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Rate of Reaction Investigation

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Rate of Reaction Investigation Planning In this investigation I will find out what affects the rate of reaction of sodium Thiosulphate - Na2S2O3 - and hydrochloric acid - HCl - and will explain the behaviour of the reactants. Na2S2O3(aq) + 2HCl(aq) + 2NaCl(aq)+ SO2(g) + S(s) + H20 Sodium + Hydro- + Sodium + Sulphur + Sulphur + Water Thiosulphate chloric Chloride Dioxide Acid First, I will list all the factors that would affect the rate of reaction in this investigation. * Temperature - hotter particles become more active and create faster collisions. * Concentration of reactants in solution - amount of particles of reactants in solution would vary the rate of reaction. * Volume of solution(s) - the volume of the solution may affect the rate of reaction, by having more or fewer particles colliding in the solution. * Surface area - this factor does not apply in this investigation because there are no solids involved. * Pressure - amount of pressure may vary on a barrier (should one be placed on top of the reacting solution) that would prevent Sulphur Dioxide from leaving the solution. Not applicable in this investigation. * Catalyst - a Catalyst will not be used in this investigation therefore this factor is not applicable. The factor I am going to investigate will be: * Temperature. ...read more.


Method First here is all the equipment that will be needed to conduct both the preliminary and main experiment. * 5 beakers of water increasing in concentration by 10ml each time, * 5 beakers with 5ml of Hydrochloric Acid, * 5 beakers of Sodium Thiosulphate decreasing in concentration by 10ml each time, * A stop watch, * A thermometer, * Goggles, * Bunsen burner, * Tripod, * Gauze, * Piece of paper with bold cross drawn on, * An observer. Preliminary First we will set up the experiment as shown to the right, with 5 tests in total, each beaker we will add 10 ml water to so the concentration of sodium thiosulphate get less and less each time, then we add the water, hydrochloric acid and the sodium thiosulphate together and start the stop watch, and timed how long it took the solution to turn so misty that the observer could no longer see the cross on the paper through the beaker. Then we recorded the results. Main The main experiment is similar to the preliminary experiment, but this time we heated the Sodium Thiosulphate to different consecutive temperatures before we added it to the Hydrochloric Acid and Water and observed the reaction. We put the Sodium Thiosulphate, along with a thermometer, in a beaker and put it on a gauze on a tripod above a Bunsen burner flame and heated it before beginning the reaction observation process and then recorded the results. ...read more.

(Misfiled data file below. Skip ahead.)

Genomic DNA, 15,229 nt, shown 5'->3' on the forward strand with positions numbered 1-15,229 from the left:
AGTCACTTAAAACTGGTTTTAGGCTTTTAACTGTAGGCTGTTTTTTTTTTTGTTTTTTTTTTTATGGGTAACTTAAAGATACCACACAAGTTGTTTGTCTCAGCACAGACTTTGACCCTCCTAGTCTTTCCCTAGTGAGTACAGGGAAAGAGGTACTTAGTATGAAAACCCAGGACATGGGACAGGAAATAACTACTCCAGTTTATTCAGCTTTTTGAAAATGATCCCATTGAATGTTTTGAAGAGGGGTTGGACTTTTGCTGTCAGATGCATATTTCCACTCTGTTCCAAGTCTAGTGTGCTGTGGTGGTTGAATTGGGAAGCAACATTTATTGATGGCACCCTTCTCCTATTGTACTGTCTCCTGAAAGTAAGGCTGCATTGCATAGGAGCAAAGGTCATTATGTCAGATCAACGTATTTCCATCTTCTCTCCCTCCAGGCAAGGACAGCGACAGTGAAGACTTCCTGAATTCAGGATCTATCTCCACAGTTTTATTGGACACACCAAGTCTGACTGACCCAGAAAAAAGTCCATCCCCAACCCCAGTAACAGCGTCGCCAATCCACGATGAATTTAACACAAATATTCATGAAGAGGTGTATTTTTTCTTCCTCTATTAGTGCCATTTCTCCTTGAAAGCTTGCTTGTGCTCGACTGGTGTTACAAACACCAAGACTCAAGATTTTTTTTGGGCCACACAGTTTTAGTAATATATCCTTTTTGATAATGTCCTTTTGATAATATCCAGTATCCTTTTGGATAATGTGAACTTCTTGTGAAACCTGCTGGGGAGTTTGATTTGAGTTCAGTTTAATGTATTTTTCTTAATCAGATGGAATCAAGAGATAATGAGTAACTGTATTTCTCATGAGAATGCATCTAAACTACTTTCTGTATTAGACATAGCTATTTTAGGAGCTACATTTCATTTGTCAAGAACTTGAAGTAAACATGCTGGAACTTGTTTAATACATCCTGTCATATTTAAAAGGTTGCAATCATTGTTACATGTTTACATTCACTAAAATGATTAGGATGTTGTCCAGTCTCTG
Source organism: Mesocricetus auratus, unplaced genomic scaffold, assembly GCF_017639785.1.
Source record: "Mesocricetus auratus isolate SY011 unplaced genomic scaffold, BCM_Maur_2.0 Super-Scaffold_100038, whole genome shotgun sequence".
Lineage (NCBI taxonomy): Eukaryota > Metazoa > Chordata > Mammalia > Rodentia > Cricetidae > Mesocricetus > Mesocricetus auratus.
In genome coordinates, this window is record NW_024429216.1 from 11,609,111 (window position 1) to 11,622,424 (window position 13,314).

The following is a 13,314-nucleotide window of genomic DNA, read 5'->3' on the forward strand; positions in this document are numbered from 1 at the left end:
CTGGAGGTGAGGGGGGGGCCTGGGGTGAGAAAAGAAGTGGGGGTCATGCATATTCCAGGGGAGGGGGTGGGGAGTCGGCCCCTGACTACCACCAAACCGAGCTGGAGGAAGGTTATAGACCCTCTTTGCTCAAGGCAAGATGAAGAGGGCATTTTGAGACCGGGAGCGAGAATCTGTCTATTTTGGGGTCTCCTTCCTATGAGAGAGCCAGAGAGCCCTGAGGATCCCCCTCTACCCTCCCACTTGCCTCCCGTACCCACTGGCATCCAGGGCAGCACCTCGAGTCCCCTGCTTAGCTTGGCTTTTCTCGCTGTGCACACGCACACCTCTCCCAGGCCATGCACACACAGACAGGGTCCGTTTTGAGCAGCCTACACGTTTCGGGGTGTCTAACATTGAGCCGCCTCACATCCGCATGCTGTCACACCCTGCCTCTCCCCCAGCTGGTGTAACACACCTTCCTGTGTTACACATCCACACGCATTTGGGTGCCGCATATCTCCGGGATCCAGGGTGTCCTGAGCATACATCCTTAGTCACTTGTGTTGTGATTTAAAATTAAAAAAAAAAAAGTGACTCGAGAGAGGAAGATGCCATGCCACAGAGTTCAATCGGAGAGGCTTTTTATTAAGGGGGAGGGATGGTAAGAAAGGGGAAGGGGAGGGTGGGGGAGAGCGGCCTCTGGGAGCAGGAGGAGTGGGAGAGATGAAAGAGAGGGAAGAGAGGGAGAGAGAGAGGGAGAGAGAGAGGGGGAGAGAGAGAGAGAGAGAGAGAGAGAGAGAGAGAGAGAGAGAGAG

70?c In the graph showing the results for the temperature experiment overleaf, all of the results follow the line of best fit, apart from the result at 25?c, which seems to be slightly anomalous on the graph. But in the results table, due to one minor accident of some sort during the experiment, this result has a slightly longer average reaction time than expected. The results plotted on the graph are at a strong negative correlation, which shows that the hotter the temperature, the quicker the reaction time. This is because the more the reactants are heated, the more active the particles in the reactant become, which makes the collisions between the particles faster and stronger, causing a faster reaction rate. I think our results are very accurate, with few anomalous results, and certainly none that greatly affect the investigation. Possibly next time I would take more care over reading off the temperatures, and be more exact, and the same for measuring the amounts of solutions, so the results would be even more accurate. I may conduct further experiments that take the temperature above 70�c, because I believe the reaction times may decrease even more as the temperature rises, possibly up to 100�c. the rule for this investigation is that the reaction rate improves as the temperature rises, but this may change at a greater temperature, which could be investigated further. Graph showing results for Temperature experiment(?c) ...read more.

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